Constructed in 1933 out of rubble from the Long Beach earthquake, it's now a national landmark, once listed by the Guinness Book of Records. The actual building only measures seventeen feet by sixty feet, and holds a maximum of forty-eight people for services. The architecture and mere size of the church make it an interesting place to visit. *
The iconic restaurant in Laguna Beach is named such because it used to be a lumberyard! The Normandy-style restaurant, which was built in 1919, was the home of Laguna Lumber until it moved to the canyon in 1975.
The building then became a place to eat; for many years it was the Ivy House (ivy had grown to cover the roof); now it's simply the Lumberyard. Laguna Lumber provided approximately 90% of the wood for Laguna's early buildings. The original architect was well known Chris Abel and his son, Gregg Abel, did the most recent renovation.
The Seahorse is a neighborhood beer and wine bar that is located inside Pearl St. General in the Pearl District of Laguna Beach. The historic building has had many incarnations since 1926 when it first opened as a liquor store and hardware store. In 1946 it became The Seahorse, Laguna's first gay bar, having to operate as a secret watering hole for decades. Today, The Seahorse celebrates diversity and inclusion as all are welcomed to enjoy the craft and micro brew beers, wines by the glass & bottle and creative bar food.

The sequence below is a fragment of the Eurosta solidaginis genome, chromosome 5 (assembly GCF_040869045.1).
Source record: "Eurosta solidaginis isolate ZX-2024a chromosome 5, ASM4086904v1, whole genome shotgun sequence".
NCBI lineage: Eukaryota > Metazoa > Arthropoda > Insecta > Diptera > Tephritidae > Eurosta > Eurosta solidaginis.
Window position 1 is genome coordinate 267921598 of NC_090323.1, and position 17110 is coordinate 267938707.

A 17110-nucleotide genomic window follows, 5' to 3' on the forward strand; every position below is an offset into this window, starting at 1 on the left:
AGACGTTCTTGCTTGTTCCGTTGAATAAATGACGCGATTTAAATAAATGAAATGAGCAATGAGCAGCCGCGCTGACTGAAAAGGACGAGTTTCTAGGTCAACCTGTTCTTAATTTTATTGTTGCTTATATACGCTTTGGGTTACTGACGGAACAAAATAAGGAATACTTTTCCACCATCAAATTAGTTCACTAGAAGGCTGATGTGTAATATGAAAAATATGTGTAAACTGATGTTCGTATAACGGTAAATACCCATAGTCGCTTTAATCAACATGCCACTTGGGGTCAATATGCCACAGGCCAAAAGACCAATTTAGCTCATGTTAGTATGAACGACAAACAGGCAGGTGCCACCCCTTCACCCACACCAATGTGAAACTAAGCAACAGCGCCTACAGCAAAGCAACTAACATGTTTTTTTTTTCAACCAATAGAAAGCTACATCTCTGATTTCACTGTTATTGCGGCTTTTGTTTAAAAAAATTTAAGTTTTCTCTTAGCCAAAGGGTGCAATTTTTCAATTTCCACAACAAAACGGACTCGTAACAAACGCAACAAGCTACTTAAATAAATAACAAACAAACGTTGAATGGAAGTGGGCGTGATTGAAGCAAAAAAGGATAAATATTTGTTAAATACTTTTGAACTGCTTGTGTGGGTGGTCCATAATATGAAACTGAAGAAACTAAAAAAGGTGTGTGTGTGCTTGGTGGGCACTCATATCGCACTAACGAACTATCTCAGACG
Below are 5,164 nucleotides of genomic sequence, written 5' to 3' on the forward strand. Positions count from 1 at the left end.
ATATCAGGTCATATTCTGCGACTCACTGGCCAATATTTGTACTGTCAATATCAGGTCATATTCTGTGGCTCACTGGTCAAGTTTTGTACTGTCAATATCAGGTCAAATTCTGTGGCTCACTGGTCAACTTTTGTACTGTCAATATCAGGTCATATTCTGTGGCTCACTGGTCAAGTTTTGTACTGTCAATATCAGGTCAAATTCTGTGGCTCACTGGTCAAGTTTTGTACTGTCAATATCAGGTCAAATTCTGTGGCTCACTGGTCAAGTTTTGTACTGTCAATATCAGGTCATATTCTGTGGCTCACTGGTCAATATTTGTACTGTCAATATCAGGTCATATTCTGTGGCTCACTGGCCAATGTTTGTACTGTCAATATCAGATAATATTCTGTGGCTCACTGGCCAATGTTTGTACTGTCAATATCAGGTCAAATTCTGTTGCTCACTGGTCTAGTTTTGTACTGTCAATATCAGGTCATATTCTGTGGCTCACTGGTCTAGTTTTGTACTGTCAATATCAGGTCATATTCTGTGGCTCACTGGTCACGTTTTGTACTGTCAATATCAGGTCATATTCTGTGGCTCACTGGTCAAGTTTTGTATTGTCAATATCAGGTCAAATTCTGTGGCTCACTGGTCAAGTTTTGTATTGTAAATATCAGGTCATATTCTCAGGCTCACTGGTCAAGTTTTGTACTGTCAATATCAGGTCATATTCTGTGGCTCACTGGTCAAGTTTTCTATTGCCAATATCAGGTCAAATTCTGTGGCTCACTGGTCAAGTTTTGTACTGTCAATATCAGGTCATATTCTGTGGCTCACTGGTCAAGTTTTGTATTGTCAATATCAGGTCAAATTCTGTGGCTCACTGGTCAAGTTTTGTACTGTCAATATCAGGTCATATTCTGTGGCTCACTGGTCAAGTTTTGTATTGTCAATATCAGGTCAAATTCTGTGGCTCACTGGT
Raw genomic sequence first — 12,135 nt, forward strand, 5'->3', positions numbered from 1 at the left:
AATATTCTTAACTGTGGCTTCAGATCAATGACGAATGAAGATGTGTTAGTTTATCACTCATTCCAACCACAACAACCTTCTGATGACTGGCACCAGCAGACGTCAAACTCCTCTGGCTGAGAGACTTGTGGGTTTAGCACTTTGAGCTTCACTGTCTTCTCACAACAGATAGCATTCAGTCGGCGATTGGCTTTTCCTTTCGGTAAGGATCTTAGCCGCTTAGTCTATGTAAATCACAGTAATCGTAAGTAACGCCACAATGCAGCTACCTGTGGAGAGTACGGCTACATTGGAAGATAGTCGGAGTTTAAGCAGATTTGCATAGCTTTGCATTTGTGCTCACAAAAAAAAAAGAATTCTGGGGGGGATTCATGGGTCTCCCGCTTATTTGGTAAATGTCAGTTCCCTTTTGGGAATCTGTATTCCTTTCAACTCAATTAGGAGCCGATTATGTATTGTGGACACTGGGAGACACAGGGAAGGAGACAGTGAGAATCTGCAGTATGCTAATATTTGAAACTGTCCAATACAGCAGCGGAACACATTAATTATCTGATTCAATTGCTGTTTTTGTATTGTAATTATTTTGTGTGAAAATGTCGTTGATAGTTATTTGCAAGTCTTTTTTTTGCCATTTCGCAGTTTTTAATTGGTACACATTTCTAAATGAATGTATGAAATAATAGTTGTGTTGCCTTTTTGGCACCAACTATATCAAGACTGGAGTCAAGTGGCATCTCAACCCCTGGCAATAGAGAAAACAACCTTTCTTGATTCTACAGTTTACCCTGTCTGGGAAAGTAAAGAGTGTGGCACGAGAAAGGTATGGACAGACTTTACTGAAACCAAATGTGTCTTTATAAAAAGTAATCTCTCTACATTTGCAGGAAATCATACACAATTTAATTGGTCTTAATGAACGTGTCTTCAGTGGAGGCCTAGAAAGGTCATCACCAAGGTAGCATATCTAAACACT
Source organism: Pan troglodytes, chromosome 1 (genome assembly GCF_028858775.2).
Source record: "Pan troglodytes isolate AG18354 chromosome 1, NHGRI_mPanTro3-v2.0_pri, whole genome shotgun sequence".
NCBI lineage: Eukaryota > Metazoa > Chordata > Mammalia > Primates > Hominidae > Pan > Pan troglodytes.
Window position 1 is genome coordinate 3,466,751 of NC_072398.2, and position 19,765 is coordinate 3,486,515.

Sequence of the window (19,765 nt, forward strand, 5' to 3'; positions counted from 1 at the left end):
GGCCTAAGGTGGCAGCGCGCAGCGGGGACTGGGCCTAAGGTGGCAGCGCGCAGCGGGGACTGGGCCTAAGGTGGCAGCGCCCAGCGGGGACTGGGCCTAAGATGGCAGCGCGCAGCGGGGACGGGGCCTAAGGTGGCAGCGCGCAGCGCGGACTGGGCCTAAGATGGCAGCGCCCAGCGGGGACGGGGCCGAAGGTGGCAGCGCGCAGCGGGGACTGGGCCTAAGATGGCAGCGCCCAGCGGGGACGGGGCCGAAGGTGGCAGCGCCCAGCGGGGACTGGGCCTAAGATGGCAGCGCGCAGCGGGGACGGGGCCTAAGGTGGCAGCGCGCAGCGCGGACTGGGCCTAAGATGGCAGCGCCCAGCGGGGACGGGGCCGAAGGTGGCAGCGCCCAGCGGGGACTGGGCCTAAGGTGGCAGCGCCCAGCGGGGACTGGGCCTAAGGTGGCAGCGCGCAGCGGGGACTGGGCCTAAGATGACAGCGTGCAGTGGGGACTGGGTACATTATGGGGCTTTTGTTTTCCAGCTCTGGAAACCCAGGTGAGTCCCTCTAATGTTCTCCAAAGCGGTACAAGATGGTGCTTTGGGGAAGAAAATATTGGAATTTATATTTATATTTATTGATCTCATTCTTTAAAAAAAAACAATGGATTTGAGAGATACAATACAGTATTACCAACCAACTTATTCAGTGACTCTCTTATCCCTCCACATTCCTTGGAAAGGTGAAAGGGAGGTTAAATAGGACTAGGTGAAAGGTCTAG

At one time, Laguna Beach was home to the Boom Boom Room, a gay bar that served as a safe space for many Orange County residents as well as others who would drive from far to be able to have a place where they felt welcomed. The enormous bar was once a place where Rock Hudson and Paul Lynde partied, and a place where a guy could enjoy a martini while checking out the bronzed bodies of the surfers coming off the beach.
The bar has been closed for years, but still stands in the same spot, mostly untouched inside, as if time stood still inside and moved on outside. It's unknown how long the building will remain so it's worth visiting for a bit of nostalgic LGBTQ history in Laguna Beach. Or visit during Laguna Beach Pride when it's been known that The Boom opens for a one-day party event.
Main Street Bar & Cabaret is another of Laguna Beach's infamous bars, which has been welcoming and accepting of everyone for over 60 years. Located right on Coast Highway, the unassuming exterior of the bar is nothing compared to what you'll find on the inside. Stop by for a drink, stay for karaoke, try your luck at Drag Queen Bingo or just dance the night away, no matter what you decide, a visit to Laguna's last queer bar is a must.
Laguna Beach is a whimsically romantic city all on its own, but you can't just bring your date here, twiddle your thumbs and expect them to be swept away. READ MOREREAD BLOG